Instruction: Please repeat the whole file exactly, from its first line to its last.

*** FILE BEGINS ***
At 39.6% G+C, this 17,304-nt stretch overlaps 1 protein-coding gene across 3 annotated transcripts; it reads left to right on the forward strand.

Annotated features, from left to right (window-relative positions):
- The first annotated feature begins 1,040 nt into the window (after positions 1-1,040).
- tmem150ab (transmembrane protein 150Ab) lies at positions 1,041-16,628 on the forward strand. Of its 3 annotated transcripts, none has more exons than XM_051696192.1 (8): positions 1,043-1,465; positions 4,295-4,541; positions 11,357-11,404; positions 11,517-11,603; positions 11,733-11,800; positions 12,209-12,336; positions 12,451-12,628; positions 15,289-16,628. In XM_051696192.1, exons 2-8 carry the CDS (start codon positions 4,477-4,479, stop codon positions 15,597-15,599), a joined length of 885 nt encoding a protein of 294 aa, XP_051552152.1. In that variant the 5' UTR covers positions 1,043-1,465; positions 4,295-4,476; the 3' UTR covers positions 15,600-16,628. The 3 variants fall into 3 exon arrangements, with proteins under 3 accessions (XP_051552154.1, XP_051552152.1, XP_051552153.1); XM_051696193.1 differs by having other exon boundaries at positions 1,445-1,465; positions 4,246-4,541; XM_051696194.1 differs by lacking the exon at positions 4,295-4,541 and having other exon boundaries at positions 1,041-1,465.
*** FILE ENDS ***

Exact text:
At 39.6% G+C, this 17,304-nt stretch overlaps 1 protein-coding gene across 3 annotated transcripts; it reads left to right on the forward strand.

Annotated features, from left to right (window-relative positions):
- The first annotated feature begins 1,040 nt into the window (after positions 1-1,040).
- tmem150ab (transmembrane protein 150Ab) lies at positions 1,041-16,628 on the forward strand. Of its 3 annotated transcripts, none has more exons than XM_051696192.1 (8): positions 1,043-1,465; positions 4,295-4,541; positions 11,357-11,404; positions 11,517-11,603; positions 11,733-11,800; positions 12,209-12,336; positions 12,451-12,628; positions 15,289-16,628. In XM_051696192.1, exons 2-8 carry the CDS (start codon positions 4,477-4,479, stop codon positions 15,597-15,599), a joined length of 885 nt encoding a protein of 294 aa, XP_051552152.1. In that variant the 5' UTR covers positions 1,043-1,465; positions 4,295-4,476; the 3' UTR covers positions 15,600-16,628. The 3 variants fall into 3 exon arrangements, with proteins under 3 accessions (XP_051552154.1, XP_051552152.1, XP_051552153.1); XM_051696193.1 differs by having other exon boundaries at positions 1,445-1,465; positions 4,246-4,541; XM_051696194.1 differs by lacking the exon at positions 4,295-4,541 and having other exon boundaries at positions 1,041-1,465.